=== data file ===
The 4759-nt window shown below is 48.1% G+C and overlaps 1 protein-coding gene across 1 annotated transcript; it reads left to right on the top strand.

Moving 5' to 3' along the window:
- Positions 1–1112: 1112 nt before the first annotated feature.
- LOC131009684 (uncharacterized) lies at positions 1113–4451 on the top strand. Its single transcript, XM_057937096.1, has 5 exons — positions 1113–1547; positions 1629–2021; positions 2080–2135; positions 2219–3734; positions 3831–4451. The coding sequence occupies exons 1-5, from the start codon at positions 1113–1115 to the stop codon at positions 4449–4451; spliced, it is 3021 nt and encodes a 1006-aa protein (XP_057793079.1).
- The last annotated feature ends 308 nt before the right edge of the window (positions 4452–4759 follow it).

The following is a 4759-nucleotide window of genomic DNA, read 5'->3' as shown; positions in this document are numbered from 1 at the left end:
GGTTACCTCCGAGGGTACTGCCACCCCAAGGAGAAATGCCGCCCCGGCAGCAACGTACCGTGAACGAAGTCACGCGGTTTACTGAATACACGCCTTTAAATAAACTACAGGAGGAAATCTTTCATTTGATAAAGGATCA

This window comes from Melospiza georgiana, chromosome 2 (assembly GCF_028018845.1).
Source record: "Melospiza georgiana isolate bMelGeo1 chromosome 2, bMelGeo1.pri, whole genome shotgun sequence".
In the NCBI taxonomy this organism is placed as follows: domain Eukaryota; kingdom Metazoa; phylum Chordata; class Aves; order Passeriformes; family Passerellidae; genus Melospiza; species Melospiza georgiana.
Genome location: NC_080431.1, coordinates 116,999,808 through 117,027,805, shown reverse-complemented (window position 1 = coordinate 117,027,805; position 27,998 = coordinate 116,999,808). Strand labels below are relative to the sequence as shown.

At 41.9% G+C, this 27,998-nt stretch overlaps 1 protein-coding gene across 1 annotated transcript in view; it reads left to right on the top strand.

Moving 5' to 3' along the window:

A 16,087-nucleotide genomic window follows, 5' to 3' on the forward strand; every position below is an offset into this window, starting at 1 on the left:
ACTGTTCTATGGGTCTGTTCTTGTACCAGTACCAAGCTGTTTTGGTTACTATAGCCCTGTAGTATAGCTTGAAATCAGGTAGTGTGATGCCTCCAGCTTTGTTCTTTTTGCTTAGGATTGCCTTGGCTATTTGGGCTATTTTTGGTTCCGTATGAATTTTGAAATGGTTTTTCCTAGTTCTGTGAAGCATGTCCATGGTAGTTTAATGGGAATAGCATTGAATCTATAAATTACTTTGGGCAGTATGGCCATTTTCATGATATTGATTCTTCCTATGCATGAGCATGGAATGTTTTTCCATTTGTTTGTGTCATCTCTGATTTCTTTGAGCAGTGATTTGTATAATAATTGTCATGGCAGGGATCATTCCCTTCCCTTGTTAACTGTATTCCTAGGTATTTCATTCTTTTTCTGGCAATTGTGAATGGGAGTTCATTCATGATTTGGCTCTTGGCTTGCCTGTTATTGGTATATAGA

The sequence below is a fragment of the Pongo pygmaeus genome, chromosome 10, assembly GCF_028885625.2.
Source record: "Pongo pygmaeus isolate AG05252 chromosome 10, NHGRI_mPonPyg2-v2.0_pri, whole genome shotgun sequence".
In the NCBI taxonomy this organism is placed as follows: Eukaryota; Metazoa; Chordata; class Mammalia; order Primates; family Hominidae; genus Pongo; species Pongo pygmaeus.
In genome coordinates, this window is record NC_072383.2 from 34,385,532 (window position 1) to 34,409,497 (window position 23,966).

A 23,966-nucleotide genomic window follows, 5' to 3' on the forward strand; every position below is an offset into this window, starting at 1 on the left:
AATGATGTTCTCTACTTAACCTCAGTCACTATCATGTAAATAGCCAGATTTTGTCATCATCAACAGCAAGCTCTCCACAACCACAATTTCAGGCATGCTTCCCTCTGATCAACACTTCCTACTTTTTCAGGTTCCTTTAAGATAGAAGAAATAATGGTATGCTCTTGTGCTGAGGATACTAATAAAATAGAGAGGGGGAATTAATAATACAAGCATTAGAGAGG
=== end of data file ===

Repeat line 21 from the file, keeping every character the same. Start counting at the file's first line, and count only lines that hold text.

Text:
AATGATGTTCTCTACTTAACCTCAGTCACTATCATGTAAATAGCCAGATTTTGTCATCATCAACAGCAAGCTCTCCACAACCACAATTTCAGGCATGCTTCCCTCTGATCAACACTTCCTACTTTTTCAGGTTCCTTTAAGATAGAAGAAATAATGGTATGCTCTTGTGCTGAGGATACTAATAAAATAGAGAGGGGGAATTAATAATACAAGCATTAGAGAGG